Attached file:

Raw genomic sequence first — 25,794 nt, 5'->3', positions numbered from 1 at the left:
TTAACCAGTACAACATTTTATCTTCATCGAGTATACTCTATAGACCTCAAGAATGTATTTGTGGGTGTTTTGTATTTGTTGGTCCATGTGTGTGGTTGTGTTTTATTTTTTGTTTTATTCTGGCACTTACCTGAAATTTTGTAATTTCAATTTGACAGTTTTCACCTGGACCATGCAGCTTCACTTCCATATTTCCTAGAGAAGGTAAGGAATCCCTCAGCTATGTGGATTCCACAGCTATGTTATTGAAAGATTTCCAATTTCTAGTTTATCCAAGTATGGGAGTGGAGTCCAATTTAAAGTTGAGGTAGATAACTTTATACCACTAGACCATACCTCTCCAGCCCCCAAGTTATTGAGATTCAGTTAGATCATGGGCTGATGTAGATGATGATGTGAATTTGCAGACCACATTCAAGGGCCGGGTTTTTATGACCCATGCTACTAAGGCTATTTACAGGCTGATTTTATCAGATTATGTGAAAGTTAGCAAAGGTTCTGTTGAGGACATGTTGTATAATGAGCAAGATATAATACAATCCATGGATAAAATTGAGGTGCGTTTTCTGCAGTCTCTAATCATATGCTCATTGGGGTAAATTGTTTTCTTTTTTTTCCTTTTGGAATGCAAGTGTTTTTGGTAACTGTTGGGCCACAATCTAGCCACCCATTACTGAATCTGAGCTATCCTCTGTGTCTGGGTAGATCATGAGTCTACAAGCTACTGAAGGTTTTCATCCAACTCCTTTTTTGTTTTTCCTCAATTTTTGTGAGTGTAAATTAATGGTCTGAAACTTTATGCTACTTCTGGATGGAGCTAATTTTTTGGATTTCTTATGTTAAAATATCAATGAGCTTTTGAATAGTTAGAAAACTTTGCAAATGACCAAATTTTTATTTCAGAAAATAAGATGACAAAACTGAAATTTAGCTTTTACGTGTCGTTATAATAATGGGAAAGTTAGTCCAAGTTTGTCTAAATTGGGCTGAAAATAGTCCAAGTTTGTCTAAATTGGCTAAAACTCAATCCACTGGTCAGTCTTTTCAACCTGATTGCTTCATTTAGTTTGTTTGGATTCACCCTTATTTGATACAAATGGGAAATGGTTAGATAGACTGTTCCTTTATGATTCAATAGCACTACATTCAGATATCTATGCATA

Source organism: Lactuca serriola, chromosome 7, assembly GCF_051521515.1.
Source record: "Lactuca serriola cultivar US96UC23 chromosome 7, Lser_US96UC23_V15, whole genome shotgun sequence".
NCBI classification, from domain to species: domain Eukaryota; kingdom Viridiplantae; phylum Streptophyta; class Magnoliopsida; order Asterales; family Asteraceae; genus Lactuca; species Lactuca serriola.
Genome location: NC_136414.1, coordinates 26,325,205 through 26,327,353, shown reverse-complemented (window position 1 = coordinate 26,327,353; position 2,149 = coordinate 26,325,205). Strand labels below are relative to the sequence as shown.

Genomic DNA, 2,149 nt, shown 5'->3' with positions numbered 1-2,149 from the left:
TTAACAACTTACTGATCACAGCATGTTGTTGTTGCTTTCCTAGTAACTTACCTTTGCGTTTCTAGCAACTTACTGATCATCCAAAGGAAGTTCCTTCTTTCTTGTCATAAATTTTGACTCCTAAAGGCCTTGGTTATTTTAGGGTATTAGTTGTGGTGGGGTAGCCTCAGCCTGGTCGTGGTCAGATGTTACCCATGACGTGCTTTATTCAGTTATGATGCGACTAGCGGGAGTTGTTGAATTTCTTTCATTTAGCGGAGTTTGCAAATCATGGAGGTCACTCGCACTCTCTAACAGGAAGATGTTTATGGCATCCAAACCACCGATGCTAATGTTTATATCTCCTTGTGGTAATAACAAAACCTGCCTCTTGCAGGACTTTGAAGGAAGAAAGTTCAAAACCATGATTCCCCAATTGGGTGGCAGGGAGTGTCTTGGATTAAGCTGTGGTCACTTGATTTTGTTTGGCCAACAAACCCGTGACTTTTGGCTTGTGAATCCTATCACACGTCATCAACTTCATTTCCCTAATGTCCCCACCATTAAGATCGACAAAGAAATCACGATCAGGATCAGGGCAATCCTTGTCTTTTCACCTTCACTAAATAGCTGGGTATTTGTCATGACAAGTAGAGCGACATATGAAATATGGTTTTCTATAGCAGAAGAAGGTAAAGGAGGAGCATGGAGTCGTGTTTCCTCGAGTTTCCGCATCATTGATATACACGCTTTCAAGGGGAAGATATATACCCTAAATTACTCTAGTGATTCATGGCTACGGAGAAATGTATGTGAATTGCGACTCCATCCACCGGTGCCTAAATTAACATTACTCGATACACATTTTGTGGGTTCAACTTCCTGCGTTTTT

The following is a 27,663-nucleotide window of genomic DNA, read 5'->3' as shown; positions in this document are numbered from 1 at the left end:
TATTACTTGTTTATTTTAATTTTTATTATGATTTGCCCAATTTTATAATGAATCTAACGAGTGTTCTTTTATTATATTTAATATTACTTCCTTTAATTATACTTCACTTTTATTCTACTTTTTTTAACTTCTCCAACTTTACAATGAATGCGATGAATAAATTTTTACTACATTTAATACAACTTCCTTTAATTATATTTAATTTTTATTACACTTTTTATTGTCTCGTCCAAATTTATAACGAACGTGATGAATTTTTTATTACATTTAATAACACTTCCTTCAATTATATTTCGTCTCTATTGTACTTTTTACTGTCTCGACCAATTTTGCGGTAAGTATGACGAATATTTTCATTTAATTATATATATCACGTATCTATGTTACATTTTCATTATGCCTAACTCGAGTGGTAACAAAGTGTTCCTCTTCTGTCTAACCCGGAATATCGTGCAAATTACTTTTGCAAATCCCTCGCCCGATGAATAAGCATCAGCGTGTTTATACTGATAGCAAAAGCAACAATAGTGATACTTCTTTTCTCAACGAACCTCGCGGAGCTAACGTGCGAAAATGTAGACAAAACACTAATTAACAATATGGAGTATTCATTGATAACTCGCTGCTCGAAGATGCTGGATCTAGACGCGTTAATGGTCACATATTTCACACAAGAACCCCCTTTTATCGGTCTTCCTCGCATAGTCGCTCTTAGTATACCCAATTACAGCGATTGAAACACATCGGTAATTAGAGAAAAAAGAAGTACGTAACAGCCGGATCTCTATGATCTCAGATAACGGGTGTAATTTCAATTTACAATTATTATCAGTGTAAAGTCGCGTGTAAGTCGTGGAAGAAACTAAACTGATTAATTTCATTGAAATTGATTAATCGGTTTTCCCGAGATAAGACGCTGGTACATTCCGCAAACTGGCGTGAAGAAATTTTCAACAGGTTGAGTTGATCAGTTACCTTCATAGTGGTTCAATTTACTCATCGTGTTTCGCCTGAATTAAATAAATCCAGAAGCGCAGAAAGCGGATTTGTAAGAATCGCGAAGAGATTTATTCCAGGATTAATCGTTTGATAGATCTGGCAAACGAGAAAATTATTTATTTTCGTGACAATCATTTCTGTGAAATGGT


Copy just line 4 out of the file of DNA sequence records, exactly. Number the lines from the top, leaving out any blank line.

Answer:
Source record: "Lactuca serriola cultivar US96UC23 chromosome 7, Lser_US96UC23_V15, whole genome shotgun sequence".